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Aging and Sleep: Adjusting to New Sleep Patterns

How to handle sleep challenges as we age and it becomes more difficult to fall and stay asleep
Aging and sleep

Difficulty developing and maintaining proper sleep habits is an ever-growing issue in the busy world that we live in, so I developed this three-part series on sleep habits that you can practice at any age:

Path to Better Sleep Habits, Part 1

Path to Better Sleep Habits, Part 2

Path to Better Sleep Habits, Part 3

As pointed out in my first article on sleep hygiene, only 10% of Americans prioritize sleep over other daily activities such as exercise, diet, work, and even hobbies (National Sleep Foundation, 2018). This means roughly 90% of people could be getting better quality sleep.

Though the vast majority of us struggle with proper sleep habits, unfortunately, these struggles only increase as our lives progress.

Sleep Changes as We Age

The strategies for promoting good sleep patterns don't change much as we age, however, our relationship with sleep does. As we grow older and enter into our elderly years, it can become increasingly difficult to fall asleep, stay asleep, and as a result experience good sleep quality (Espiritu, 2007).

A paper by Wolkove et al. (2007) discusses some of the normal changes that can be expected as we age.

  1. Our circadian rhythms (or "biological clock" as some people call it) shift as we age resulting in earlier sleep times and wake times.

  2. Sleep duration also shortens, with the average person over 60 sleeping only 6.5 hours per night (compared to an average of 7-8 hours for all other adults).

These changes in sleep patterns can result in sleep disorders such as insomnia; according to Wolkove's paper, close to half of people over the age of 65 suffer from insomnia.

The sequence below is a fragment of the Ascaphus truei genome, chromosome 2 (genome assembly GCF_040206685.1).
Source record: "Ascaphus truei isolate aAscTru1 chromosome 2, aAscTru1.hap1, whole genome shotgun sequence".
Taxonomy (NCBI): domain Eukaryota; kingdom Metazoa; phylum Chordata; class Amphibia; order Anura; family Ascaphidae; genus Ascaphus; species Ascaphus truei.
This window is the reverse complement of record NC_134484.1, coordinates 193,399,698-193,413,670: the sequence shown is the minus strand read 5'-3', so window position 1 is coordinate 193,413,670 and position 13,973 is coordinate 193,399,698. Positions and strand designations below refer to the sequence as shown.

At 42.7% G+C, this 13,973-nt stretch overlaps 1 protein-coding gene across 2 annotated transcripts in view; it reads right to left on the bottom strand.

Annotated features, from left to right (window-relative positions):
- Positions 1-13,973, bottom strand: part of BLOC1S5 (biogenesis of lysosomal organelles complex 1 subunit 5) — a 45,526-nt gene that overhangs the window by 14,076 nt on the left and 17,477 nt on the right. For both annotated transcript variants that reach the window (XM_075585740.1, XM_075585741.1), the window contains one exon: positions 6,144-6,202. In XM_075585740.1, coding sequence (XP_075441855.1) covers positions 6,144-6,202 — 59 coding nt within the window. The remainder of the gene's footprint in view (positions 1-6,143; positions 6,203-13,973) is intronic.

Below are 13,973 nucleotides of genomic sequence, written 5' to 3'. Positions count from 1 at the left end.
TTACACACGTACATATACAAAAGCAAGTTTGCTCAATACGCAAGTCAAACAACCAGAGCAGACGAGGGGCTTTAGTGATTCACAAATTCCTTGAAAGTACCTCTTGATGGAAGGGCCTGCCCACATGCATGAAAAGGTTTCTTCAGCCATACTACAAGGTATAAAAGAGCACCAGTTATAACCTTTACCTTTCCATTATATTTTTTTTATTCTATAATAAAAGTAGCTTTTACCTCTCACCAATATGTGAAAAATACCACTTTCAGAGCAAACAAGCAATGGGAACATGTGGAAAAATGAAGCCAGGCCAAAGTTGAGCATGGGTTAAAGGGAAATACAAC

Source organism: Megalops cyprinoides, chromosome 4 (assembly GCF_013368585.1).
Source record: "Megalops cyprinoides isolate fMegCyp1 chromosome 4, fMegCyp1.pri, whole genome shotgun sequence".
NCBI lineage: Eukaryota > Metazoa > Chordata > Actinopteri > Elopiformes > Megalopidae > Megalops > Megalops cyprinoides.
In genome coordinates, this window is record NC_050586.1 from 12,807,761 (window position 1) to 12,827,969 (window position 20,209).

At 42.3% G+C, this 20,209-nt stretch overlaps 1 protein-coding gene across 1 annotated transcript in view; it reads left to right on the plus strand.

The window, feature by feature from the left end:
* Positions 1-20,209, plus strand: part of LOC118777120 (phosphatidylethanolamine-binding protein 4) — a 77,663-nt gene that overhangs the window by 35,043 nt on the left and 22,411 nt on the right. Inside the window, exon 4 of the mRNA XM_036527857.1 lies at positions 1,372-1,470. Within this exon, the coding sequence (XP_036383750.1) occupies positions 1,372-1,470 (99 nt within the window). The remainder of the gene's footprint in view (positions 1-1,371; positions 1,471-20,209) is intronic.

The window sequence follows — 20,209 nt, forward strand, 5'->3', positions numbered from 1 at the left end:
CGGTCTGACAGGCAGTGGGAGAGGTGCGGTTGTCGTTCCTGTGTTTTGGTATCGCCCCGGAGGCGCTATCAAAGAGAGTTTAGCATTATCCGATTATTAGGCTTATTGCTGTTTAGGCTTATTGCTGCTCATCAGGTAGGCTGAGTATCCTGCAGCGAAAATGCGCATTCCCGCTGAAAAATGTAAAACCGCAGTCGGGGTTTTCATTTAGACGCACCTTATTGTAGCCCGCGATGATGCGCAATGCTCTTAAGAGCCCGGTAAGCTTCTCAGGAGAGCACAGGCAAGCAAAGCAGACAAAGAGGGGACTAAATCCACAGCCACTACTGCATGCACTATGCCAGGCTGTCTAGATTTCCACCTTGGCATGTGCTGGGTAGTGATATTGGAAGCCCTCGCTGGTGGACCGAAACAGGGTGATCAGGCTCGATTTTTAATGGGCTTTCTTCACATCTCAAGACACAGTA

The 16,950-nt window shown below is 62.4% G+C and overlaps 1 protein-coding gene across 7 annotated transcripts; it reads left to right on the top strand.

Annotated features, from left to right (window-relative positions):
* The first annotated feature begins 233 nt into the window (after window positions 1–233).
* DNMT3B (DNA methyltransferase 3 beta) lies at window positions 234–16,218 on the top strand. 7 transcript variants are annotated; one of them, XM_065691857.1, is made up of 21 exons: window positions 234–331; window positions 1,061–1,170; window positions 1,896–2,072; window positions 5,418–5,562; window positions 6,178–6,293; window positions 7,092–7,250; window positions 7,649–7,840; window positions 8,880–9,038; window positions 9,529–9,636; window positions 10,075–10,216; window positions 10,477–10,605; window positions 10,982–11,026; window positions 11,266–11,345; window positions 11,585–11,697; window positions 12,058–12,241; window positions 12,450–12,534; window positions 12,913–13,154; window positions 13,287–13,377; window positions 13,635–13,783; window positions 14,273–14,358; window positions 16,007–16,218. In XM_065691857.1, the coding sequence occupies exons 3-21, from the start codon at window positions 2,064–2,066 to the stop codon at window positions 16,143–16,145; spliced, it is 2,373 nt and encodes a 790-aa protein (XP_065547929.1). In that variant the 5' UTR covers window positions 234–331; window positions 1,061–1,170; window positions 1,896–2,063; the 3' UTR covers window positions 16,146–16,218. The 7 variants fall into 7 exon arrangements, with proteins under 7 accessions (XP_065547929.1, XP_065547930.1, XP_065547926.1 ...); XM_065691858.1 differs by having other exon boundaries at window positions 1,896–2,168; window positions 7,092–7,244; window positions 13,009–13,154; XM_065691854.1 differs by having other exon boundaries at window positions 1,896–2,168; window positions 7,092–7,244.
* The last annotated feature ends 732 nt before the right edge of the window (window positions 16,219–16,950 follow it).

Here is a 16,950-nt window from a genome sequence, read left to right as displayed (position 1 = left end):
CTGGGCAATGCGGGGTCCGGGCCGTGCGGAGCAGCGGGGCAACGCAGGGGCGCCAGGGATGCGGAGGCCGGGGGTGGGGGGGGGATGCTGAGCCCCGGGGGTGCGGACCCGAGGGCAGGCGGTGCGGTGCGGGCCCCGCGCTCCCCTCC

It makes sense that shifts in natural sleep cycles could result in sleep disorders. Though our internal clock may shift, our behaviors often don't. Changes in sleep patterns and needs occur subtly over time, and it can be easy to ignore or fail to notice the cues our body is giving us.

Rather than adjusting to our changing sleep needs, many of us may try to continue living our lives as we always have. The problem is that our natural cycles don't necessarily respond to our stubbornness. Though staying up late is possible as we age, sleeping in will become more difficult. This will result in losing sleep late in the day and no longer being able to make up for it the next morning as we once could.

The Dangers of Poor Sleep

Without adjusting our sleep habits, it can become easier and easier to fall behind on sleep. Some concerns with this are obvious, such as feeling more tired during the day and losing the energy and motivation to engage in our normal activities.

The real issue, however, is that sleep disturbances can lead to serious mental health problems. Depression is a condition that also increases with age, and the relationship between depression, sleep, and aging may be more than just correlational. Though depression is a known cause of insomnia, research has shown that insomnia itself can also lead to depression, making poor sleep a risk factor for a condition that is already widely prevalent in the elderly (Buysse, 2004). The insomnia-depression cycle is one to be avoided at all costs.